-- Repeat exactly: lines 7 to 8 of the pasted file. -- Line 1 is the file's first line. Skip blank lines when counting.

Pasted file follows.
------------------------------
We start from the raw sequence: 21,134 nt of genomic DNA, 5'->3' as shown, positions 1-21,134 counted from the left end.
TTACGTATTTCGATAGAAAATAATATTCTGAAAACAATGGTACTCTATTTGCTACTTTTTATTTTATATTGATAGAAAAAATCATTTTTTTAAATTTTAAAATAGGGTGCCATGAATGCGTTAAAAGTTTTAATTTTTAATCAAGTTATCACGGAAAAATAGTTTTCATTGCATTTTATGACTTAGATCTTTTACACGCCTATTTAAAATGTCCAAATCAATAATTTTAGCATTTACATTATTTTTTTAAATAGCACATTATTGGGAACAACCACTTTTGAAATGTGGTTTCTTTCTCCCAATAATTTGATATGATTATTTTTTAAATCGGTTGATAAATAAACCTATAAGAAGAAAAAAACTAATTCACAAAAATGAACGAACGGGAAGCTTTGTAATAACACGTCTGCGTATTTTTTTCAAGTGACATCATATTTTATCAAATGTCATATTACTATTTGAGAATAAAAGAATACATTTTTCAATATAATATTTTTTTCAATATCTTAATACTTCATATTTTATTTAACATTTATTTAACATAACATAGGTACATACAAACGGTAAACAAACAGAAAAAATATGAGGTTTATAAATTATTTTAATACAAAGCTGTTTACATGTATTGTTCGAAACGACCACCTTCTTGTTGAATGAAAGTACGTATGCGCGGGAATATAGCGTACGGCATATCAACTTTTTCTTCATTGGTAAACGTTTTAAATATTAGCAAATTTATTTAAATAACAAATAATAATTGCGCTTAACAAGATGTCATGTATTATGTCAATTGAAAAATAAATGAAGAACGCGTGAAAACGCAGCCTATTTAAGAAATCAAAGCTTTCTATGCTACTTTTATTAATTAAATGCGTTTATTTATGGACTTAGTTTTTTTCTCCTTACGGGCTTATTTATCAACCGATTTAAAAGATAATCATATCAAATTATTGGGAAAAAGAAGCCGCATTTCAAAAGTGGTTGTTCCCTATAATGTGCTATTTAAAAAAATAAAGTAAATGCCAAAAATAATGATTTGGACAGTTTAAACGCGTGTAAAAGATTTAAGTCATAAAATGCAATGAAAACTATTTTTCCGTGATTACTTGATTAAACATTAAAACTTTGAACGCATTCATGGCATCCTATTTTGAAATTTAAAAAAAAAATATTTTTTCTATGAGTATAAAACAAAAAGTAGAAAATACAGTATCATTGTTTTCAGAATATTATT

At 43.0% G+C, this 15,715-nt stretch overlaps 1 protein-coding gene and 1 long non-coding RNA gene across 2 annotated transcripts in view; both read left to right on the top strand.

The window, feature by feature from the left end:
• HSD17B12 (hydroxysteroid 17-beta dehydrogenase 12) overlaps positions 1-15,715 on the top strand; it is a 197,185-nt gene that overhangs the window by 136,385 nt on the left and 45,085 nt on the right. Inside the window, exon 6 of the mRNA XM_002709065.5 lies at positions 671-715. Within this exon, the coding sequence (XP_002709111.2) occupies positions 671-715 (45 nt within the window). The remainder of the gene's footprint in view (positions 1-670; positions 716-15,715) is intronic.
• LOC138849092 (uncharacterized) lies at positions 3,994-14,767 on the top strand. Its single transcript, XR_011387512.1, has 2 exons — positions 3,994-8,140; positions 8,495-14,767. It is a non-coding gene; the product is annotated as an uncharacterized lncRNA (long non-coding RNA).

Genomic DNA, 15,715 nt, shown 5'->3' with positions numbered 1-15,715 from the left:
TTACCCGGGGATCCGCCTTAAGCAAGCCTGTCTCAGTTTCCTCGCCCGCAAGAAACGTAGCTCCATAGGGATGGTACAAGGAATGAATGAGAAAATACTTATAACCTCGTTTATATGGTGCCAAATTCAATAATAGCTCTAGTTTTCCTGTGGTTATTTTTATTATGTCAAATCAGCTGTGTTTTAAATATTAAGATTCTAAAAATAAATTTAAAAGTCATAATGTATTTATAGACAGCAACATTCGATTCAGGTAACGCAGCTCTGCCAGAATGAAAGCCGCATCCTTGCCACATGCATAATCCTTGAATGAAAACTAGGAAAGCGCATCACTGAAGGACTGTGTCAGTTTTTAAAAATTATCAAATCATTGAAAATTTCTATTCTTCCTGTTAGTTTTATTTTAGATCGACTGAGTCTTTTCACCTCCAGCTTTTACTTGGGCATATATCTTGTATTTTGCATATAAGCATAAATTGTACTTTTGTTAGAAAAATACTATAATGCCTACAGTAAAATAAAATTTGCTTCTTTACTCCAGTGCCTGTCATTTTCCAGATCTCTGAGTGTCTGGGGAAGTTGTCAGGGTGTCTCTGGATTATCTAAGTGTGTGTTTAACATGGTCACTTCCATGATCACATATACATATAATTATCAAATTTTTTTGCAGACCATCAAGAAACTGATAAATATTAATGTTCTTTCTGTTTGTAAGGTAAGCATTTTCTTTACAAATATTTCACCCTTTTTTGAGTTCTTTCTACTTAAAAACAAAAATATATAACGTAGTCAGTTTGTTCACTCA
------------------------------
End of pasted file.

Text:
Genomic DNA, 15,715 nt, shown 5'->3' with positions numbered 1-15,715 from the left:
TTACCCGGGGATCCGCCTTAAGCAAGCCTGTCTCAGTTTCCTCGCCCGCAAGAAACGTAGCTCCATAGGGATGGTACAAGGAATGAATGAGAAAATACTTATAACCTCGTTTATATGGTGCCAAATTCAATAATAGCTCTAGTTTTCCTGTGGTTATTTTTATTATGTCAAATCAGCTGTGTTTTAAATATTAAGATTCTAAAAATAAATTTAAAAGTCATAATGTATTTATAGACAGCAACATTCGATTCAGGTAACGCAGCTCTGCCAGAATGAAAGCCGCATCCTTGCCACATGCATAATCCTTGAATGAAAACTAGGAAAGCGCATCACTGAAGGACTGTGTCAGTTTTTAAAAATTATCAAATCATTGAAAATTTCTATTCTTCCTGTTAGTTTTATTTTAGATCGACTGAGTCTTTTCACCTCCAGCTTTTACTTGGGCATATATCTTGTATTTTGCATATAAGCATAAATTGTACTTTTGTTAGAAAAATACTATAATGCCTACAGTAAAATAAAATTTGCTTCTTTACTCCAGTGCCTGTCATTTTCCAGATCTCTGAGTGTCTGGGGAAGTTGTCAGGGTGTCTCTGGATTATCTAAGTGTGTGTTTAACATGGTCACTTCCATGATCACATATACATATAATTATCAAATTTTTTTGCAGACCATCAAGAAACTGATAAATATTAATGTTCTTTCTGTTTGTAAGGTAAGCATTTTCTTTACAAATATTTCACCCTTTTTTGAGTTCTTTCTACTTAAAAACAAAAATATATAACGTAGTCAGTTTGTTCACTCA